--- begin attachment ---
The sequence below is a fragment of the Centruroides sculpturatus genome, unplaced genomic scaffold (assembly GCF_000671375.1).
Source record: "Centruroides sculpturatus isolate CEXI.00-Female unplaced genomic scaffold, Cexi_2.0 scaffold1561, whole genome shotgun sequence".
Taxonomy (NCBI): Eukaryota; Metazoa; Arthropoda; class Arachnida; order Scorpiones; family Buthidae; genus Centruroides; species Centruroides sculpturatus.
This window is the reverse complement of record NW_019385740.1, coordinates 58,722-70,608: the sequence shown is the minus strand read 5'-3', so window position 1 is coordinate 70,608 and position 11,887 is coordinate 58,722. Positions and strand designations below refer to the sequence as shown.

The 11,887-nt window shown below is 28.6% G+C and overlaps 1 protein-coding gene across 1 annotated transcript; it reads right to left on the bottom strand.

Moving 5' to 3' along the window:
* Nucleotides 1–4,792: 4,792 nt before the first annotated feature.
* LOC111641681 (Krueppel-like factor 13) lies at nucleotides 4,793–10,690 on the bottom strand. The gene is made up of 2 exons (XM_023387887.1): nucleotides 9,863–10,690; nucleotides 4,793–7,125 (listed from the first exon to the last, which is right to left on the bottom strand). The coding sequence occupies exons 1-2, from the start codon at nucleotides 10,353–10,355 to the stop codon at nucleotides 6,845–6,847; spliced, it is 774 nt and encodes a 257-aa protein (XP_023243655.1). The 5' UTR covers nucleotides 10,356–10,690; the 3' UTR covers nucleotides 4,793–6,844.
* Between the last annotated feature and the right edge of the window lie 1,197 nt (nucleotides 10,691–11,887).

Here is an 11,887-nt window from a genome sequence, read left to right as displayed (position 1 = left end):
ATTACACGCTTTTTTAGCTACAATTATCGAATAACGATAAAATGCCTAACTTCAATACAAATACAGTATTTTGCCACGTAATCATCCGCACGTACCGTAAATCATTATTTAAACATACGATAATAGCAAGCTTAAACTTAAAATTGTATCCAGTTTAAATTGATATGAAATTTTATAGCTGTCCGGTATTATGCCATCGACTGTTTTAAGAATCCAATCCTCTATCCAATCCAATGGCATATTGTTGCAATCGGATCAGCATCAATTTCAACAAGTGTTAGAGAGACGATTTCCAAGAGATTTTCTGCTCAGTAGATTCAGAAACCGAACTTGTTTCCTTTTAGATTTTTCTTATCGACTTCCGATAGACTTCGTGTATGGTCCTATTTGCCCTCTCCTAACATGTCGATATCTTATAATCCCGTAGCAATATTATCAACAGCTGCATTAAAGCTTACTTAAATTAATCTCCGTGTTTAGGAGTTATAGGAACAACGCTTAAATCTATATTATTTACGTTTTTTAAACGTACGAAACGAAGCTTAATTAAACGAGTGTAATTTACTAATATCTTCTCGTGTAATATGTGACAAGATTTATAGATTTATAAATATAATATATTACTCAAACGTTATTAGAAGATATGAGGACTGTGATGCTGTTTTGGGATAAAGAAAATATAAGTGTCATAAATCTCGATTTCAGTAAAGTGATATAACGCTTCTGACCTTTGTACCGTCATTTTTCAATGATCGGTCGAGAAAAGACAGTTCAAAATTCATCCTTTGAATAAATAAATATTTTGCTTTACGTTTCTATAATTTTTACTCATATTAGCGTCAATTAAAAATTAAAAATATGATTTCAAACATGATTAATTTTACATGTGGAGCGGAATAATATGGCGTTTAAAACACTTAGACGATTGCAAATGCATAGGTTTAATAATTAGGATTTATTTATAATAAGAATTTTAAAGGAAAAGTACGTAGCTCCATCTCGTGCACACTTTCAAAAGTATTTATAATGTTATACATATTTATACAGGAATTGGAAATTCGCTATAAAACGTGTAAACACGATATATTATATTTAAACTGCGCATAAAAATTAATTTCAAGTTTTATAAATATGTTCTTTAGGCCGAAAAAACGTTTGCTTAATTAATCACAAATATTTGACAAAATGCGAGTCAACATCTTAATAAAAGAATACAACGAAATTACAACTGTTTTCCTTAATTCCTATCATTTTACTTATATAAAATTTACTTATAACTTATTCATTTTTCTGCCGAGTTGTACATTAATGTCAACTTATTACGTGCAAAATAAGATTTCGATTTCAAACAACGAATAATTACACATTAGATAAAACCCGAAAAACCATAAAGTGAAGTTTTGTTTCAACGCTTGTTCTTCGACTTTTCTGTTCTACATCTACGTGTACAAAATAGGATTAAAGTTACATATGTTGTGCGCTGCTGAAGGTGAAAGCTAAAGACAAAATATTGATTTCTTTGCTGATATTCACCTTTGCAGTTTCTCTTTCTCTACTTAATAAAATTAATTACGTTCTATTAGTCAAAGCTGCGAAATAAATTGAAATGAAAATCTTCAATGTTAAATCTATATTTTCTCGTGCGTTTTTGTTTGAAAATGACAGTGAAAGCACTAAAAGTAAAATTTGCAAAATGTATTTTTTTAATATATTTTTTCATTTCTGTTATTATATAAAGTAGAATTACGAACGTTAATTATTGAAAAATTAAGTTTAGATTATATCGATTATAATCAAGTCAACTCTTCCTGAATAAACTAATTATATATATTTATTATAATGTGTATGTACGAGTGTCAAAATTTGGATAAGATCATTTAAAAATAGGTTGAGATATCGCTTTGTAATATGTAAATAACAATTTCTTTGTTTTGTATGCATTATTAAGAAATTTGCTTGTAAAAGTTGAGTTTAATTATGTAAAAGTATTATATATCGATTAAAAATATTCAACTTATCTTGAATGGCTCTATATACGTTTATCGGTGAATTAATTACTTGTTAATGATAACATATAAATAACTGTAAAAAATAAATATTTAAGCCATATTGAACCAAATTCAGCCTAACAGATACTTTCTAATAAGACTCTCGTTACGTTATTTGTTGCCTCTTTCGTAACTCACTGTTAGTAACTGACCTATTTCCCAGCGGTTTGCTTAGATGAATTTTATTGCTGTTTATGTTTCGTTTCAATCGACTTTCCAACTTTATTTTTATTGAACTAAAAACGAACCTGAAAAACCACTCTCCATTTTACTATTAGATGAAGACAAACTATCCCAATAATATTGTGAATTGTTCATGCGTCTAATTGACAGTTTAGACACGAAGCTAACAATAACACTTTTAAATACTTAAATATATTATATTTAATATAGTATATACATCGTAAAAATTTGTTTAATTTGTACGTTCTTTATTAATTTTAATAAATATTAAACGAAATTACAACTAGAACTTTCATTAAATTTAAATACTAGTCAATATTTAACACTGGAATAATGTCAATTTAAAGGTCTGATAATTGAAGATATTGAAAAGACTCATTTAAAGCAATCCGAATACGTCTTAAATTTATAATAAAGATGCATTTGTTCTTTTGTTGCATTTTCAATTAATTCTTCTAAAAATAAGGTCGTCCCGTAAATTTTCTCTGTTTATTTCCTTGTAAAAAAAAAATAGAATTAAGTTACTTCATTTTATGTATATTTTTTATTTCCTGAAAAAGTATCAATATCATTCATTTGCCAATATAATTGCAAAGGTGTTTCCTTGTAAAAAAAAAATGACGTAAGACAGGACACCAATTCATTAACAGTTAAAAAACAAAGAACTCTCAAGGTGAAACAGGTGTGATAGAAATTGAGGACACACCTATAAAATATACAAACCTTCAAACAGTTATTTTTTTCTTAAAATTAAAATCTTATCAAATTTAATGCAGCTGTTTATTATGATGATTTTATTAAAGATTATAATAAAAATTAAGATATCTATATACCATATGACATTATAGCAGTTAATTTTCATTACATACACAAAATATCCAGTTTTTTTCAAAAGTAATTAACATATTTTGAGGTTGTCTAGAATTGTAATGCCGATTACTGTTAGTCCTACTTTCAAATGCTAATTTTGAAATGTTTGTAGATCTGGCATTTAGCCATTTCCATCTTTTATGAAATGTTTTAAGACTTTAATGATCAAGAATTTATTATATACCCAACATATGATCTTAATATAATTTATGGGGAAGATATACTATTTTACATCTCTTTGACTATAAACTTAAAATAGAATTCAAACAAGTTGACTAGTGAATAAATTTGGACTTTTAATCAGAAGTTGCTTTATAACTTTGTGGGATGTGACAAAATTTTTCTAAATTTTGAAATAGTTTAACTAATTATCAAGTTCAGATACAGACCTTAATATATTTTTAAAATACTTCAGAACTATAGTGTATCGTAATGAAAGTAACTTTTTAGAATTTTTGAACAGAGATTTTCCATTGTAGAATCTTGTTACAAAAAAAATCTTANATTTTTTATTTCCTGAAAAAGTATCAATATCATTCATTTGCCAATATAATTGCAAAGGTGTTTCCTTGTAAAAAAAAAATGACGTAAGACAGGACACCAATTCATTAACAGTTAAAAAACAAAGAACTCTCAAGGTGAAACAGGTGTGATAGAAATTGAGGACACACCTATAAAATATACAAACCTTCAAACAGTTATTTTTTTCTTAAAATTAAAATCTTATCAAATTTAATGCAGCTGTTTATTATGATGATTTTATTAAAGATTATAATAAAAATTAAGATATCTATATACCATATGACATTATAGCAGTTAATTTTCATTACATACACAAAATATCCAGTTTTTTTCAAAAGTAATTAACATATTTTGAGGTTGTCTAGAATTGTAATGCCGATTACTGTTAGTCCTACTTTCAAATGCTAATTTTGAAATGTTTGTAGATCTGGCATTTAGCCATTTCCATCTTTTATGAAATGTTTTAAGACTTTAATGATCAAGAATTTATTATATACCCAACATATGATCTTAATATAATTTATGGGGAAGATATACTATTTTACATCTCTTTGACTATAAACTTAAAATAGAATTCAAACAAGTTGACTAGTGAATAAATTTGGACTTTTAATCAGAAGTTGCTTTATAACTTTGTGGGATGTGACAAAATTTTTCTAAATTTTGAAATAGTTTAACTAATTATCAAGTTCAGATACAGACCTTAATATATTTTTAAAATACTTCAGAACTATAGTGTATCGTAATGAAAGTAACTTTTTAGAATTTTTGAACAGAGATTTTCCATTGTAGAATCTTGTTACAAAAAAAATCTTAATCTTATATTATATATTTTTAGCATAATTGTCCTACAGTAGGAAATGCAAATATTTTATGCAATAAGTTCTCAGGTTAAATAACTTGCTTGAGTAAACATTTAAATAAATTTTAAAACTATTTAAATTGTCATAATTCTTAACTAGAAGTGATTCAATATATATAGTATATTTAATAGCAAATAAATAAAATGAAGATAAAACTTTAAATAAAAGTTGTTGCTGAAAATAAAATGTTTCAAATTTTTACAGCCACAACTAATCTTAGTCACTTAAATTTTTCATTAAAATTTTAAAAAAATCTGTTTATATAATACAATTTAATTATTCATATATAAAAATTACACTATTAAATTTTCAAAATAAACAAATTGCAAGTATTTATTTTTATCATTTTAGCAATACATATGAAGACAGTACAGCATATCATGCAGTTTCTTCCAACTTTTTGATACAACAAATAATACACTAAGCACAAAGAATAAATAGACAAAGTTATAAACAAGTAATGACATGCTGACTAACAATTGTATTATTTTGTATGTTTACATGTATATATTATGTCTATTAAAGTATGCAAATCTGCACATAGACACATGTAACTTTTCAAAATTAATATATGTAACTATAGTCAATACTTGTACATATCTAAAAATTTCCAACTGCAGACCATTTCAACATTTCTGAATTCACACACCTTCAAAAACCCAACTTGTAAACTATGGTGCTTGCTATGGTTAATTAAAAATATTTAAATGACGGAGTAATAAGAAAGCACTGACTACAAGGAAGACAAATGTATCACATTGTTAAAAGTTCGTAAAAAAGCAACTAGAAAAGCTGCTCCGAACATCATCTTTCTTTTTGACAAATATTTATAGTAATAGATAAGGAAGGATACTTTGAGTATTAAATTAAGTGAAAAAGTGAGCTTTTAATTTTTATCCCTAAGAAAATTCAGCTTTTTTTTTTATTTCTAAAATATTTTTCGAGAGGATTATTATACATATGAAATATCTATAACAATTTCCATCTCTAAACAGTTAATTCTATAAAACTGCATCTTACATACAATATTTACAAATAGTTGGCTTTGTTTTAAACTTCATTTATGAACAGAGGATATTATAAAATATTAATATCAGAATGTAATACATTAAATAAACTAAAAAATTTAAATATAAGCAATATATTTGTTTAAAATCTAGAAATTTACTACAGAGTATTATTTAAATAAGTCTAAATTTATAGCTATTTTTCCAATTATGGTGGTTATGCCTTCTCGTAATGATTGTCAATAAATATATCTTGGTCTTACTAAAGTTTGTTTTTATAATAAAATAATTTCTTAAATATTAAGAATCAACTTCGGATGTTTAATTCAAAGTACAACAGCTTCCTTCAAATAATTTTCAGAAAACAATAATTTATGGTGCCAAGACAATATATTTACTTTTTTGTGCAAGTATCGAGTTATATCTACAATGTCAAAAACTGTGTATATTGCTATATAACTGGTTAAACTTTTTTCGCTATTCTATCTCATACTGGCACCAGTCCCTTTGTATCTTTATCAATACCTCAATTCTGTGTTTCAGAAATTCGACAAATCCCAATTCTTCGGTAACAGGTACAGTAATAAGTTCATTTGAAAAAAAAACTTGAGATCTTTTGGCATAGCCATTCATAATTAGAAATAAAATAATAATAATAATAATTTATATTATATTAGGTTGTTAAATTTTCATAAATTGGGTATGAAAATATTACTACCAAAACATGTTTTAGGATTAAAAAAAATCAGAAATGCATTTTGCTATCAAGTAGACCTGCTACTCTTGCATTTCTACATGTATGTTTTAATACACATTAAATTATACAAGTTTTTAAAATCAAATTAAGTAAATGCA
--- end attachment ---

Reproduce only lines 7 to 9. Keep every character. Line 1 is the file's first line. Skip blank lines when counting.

* Nucleotides 1–4,792: 4,792 nt before the first annotated feature.
* LOC111641681 (Krueppel-like factor 13) lies at nucleotides 4,793–10,690 on the bottom strand. The gene is made up of 2 exons (XM_023387887.1): nucleotides 9,863–10,690; nucleotides 4,793–7,125 (listed from the first exon to the last, which is right to left on the bottom strand). The coding sequence occupies exons 1-2, from the start codon at nucleotides 10,353–10,355 to the stop codon at nucleotides 6,845–6,847; spliced, it is 774 nt and encodes a 257-aa protein (XP_023243655.1). The 5' UTR covers nucleotides 10,356–10,690; the 3' UTR covers nucleotides 4,793–6,844.
* Between the last annotated feature and the right edge of the window lie 1,197 nt (nucleotides 10,691–11,887).